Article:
Literary Criticism

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A Handbook of Czech Prose Writings


Bohuslava Bradbrook was born in Czechoslovakia and educated at the universities of Prague, Innsbruck and Oxford. She lives now in Cambridge and is the author of Karel Capek: In Search of Truth, Tolerance and Trust and Thec Liberating Beauty of Little Things: Memoir of a Refugee, as well as numerous articles and reviews on Czech literature in scholarly journals, symposia and the Encyclopedia of World Literature in the 20th Century.

The turbulent events of World War II and the subsequent communist regime in Czechoslovakia strongly restricted Czech writers’ freedom of expression. Many sought and found literary freedom in exile. As Czech literature was developing in two very different locations and conditions, writers on both sides created diverse, yet extraordinarily interesting and commendable works; all were united in their wish to see their homeland liberated from the totalitarian regime.

The suffering and generally adverse conditions of those who stayed at home are reflected in the works written both at home and in exile, especially after the two parties found secret ways of communicating between themselves. Many works abound in wit and humour, including Jewish themes, despite the difficult circumstances. After the fall of communism had brought the desired freedom of expression for all writers, the recent past still occasionally echoes in Czech literary works, but is written and read from new perspectives.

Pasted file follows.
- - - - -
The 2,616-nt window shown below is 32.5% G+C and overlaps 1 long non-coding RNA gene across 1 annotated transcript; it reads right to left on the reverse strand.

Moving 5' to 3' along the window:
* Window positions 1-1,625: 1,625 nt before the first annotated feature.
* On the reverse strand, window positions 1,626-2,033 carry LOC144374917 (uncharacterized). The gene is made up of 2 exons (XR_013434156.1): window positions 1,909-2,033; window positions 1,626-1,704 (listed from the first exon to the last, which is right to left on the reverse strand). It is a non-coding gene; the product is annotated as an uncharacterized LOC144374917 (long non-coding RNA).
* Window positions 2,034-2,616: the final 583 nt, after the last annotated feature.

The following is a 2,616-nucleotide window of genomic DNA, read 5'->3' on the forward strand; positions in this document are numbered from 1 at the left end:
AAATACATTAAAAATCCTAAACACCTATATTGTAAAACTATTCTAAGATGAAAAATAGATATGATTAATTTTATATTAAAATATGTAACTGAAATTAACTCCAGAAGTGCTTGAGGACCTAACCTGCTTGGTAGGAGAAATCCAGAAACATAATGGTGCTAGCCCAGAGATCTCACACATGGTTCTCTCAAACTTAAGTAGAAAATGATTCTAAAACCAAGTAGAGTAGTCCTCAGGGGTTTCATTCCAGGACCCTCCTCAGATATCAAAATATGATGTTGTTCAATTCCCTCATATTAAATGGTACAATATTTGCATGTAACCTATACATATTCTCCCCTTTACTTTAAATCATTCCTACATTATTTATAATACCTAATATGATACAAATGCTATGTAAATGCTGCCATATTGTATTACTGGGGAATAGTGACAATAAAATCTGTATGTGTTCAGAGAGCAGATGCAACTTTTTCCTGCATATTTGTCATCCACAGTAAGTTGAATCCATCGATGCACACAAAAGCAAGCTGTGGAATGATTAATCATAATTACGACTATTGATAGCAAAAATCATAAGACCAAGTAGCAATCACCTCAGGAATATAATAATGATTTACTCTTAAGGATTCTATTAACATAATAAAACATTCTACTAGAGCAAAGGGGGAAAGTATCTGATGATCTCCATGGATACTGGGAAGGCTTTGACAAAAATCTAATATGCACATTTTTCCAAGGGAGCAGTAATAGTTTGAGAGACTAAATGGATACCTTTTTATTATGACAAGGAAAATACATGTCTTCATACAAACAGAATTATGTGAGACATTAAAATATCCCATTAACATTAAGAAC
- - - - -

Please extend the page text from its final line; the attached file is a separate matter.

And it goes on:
As the dark age now seems to be gradually falling into oblivion, it is important to be reminded that even in the darkest times talented writers were alert to Czech national, literary and Jewish undertones, and produced works which English-speaking readers would find new, fresh and captivating. While the availability of books in English may be still in a minority, synoptic interpretations of prose writings not yet translated to English provided in this Handbook add integral features that help to complete the picture of life at a time when cultural links between two parts of Europe were painfully severed.

Hardback ISBN: 978-1-84519-173-3
Hardback Price: £32.50 / $47.50
Release Date: December 2006
Page Extent / Format: 140 pp. / 229 x 152 mm
Illustrated: No




Hana Belohradská
Jan Beneš
Irena Dousková
Viktor Fischl
Ladislav Fuks
Václav Havel
Miloslava Holubová
Egon Hostovský
Bohumil Hrabal
Eva Kanturková
Ivan Klíma
Pavel Kohout
Frantisek Kožík
Ivan Kraus
Jan Kresadlo
Eda Kriseová
Milan Kundera
Arnošt Lustig
Vladimír Neff
Jan Otcenášek
Vladimír Páral
Ota Pavel
Ferdinand Peroutka
Jan Procházka
Lenka Procházková
Sylvie Richterová
Zdena Salivarová
Josef Škvorecký
Jindriška Smetanová
Jaroslav Strnad
Marie Šulcová
Miloslav Švandrlík
Jan Trefulka
Ludvík Vaculík
Michal Viewegh

Select Bibliography

The leading figures of modern Czech prose writing are certainly here, but Bradbrook also spotlights lesser-known writers worthy of attention. Following a brief biography, she comments on and evaluates one (or more) of the subject’s works with original insights that extend beyond mere description; she finishes with citations of translated works. Sadly, a search of WorldCat produced no English translations for half of the authors represented. Thus, the hope expressed in the preface, ‘that the present work will serve as a guide to potential translators in the future, as well as readers,’ must be endorsed. Recommended.

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